Johannes Schindelin wrote:
> On Fri, 7 Jun 2013, Ramkumar Ramachandra wrote:
>> Johannes Schindelin wrote:
>> > My initial reaction, too. It was hard enough to get Perl included with Git
>> > for Windows (because of that pesky Subversion dependency).
>> Nevertheless, we had to do it, and we did it.
> That is not quite correct. *I* did it. Not *we*. And I will not do it
> again.

When I say "we", I mean the git community.  You were incidentally part
of the git community when we got perl included in git-for-windows.
Don't make laughable assumptions about your indispensability: the
community will run fine without you (as it will run fine without me,
fc, or even jc).  There are enough and more smart diverse people to
replace the inactive people.

>> We will do it again, if we get enough important code written in Ruby.
> I am a bit bored by this hypothetical talk. This hypothetical "we will do
> it again", to be precise. Given my experience, it would be very painful if
> "enough important code" was written in Ruby. Nobody would help me "do it
> again". Just like nobody helps right now to upgrade to a newer Perl. Feel
> free to prove me wrong. Until that time, I will firmly believe that there
> is no "we will do it again".
> So here is a chance to prevent that: not repeat the mistake, and stay away
> from language hell by avoiding to require yet another language.

What is this "mistake" that you're talking about?  We never should
have merged git-svn.perl in our tree, and lost out on an incredibly
useful piece of software?

Let me make one thing clear: contributors are priority #1, and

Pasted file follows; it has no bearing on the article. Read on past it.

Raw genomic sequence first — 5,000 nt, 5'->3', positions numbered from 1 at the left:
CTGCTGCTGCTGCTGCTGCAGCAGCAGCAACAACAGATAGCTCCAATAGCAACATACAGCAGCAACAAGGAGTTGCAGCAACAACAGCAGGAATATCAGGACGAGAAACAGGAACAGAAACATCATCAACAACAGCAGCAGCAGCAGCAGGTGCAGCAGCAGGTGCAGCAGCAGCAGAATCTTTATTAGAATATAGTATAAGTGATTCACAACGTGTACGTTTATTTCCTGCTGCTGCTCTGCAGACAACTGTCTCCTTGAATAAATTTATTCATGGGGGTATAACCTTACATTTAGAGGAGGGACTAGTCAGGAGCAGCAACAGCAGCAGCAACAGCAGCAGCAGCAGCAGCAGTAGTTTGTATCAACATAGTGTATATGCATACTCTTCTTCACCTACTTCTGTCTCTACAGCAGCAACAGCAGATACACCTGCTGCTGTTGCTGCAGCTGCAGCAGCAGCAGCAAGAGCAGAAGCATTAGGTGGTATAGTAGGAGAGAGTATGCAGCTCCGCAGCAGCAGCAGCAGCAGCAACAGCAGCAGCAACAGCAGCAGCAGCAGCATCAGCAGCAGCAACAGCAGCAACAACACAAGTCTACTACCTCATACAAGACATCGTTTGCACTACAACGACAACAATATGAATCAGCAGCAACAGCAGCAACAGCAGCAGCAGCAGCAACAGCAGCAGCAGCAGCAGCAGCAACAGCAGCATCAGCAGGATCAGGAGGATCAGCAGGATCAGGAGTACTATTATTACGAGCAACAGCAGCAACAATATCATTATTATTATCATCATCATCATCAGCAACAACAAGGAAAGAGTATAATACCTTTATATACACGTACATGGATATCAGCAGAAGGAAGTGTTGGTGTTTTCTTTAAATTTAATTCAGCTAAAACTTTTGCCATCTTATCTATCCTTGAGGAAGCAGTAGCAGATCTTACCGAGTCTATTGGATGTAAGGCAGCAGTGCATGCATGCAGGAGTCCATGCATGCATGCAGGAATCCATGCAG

everything else is secondary.  git.git is the sum of contributor
wishes, and we exist to keep contributors productive.  Yes, we have to
force some boring work onto contributors: nobody likes to write
documentation, and we have guidelines to make sure that it gets done,
for instance.

If enough people are interested in porting git-related to Windows,
they will figure out how to ship ruby with git-for-windows.  It is not
rocket science.

> As you know, there are very good reasons why I do not follow those mails.

No, I don't know the reason.  I would guess that you are disinterested.

> Exactly. Nobody really cares about keeping Git portable enough. Hence my
> impression that this idea to start requiring yet another language for core
> parts of Git is a bit misguided, and only logical from the point of view:
> "If you don't like it, why don't you install Linux?" (which, just in case
> you wondered, is a pretty naive way of looking at the real world).

I am personally disinterested in git-for-windows, but I wouldn't make
such a sweeping statement: there are some people interested in
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